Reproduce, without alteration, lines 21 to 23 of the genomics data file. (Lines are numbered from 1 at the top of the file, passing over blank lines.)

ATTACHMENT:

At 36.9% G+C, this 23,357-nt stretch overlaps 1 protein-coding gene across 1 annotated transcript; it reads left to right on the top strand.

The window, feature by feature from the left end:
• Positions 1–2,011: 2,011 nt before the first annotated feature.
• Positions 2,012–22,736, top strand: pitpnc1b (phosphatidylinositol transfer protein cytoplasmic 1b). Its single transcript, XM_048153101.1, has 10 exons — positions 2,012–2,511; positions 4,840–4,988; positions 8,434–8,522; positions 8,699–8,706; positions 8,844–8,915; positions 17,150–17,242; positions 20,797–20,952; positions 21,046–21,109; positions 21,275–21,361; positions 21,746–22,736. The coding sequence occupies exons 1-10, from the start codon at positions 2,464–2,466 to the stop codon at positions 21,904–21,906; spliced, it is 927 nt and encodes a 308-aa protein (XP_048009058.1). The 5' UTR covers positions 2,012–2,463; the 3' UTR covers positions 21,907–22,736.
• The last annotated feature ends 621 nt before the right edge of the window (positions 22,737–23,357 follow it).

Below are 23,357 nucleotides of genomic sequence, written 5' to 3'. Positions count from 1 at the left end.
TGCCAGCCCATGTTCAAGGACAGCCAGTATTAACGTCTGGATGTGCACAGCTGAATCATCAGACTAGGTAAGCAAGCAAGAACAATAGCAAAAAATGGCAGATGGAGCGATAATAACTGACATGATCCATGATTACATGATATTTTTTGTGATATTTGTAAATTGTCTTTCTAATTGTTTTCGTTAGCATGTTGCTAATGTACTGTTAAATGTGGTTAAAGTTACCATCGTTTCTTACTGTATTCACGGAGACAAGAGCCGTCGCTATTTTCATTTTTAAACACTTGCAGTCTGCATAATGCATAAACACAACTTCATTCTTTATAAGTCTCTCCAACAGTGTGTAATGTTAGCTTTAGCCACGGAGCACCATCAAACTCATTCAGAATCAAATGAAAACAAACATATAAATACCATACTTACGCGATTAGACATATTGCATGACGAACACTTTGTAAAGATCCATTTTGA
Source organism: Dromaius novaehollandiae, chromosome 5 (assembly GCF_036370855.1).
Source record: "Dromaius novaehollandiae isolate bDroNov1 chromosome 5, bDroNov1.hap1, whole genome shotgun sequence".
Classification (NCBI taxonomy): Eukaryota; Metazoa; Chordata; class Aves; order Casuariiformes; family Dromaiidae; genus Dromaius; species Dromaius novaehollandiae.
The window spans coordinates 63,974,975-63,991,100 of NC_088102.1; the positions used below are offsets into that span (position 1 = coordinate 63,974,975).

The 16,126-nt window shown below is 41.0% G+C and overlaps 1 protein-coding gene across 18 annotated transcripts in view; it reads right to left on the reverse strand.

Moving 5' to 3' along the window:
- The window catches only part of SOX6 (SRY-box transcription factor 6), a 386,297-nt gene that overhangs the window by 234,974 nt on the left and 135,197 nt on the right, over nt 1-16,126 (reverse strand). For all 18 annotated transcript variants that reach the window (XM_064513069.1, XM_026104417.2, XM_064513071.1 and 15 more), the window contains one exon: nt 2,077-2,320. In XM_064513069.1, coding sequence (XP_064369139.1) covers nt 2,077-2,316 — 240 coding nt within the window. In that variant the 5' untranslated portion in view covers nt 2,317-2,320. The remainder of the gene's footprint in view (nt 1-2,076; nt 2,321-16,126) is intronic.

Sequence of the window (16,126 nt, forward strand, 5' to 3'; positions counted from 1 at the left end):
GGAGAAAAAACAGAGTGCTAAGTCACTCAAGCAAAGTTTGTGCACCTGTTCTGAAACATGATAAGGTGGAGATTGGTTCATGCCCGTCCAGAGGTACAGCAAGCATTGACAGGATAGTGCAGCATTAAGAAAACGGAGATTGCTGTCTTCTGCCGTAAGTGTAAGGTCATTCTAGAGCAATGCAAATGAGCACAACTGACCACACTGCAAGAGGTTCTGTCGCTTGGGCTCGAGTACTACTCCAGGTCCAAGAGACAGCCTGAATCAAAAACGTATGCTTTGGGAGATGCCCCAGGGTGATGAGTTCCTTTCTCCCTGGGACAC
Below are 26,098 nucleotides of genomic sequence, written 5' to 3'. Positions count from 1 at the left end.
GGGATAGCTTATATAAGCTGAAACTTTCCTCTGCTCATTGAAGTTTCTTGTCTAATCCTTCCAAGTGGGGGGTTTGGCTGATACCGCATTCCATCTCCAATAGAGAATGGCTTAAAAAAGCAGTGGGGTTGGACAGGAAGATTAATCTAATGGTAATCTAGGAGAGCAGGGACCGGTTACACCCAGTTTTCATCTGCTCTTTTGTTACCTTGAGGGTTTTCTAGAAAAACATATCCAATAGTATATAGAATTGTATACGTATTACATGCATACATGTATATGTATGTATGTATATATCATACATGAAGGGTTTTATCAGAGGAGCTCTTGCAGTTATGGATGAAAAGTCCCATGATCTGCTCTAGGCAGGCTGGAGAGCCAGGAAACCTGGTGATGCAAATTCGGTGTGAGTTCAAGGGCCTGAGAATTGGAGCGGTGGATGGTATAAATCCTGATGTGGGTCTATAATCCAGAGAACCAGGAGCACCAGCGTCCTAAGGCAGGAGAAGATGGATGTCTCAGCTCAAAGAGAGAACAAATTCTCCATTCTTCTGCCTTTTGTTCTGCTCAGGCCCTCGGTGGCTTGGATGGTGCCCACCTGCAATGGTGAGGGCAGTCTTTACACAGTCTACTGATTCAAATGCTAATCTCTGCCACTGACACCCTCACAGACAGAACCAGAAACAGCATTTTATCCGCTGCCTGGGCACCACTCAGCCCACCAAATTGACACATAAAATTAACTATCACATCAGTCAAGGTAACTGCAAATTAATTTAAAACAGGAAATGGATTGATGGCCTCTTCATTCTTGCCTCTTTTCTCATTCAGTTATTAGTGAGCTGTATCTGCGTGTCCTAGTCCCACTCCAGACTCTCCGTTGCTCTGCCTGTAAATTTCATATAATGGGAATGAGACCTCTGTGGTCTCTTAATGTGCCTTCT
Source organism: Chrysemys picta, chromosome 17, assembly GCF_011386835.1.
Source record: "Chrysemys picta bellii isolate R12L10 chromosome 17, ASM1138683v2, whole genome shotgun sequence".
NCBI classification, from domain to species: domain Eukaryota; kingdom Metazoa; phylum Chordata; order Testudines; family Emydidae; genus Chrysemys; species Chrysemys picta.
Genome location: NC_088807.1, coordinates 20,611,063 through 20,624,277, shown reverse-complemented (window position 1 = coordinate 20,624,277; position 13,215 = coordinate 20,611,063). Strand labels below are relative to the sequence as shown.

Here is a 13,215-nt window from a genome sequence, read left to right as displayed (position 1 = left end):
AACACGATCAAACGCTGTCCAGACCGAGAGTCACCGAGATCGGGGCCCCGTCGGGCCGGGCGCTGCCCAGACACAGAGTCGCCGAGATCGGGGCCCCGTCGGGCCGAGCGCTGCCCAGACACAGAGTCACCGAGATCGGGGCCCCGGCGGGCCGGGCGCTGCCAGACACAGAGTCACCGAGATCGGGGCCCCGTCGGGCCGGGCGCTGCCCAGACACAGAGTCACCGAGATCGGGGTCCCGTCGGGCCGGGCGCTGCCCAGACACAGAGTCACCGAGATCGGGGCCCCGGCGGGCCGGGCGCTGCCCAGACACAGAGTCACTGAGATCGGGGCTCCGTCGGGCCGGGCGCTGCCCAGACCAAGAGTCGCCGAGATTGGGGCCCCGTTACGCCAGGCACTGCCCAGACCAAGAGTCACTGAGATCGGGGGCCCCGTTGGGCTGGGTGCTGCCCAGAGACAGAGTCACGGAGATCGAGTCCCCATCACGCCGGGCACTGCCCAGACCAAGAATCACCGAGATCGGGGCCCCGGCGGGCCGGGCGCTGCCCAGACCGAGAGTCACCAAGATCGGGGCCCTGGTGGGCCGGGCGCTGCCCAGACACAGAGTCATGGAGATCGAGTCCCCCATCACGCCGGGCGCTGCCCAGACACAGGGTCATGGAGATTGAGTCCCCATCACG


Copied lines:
NCBI classification, from domain to species: domain Eukaryota; kingdom Metazoa; phylum Chordata; order Testudines; family Emydidae; genus Chrysemys; species Chrysemys picta.
Genome location: NC_088807.1, coordinates 20,611,063 through 20,624,277, shown reverse-complemented (window position 1 = coordinate 20,624,277; position 13,215 = coordinate 20,611,063). Strand labels below are relative to the sequence as shown.

Here is a 13,215-nt window from a genome sequence, read left to right as displayed (position 1 = left end):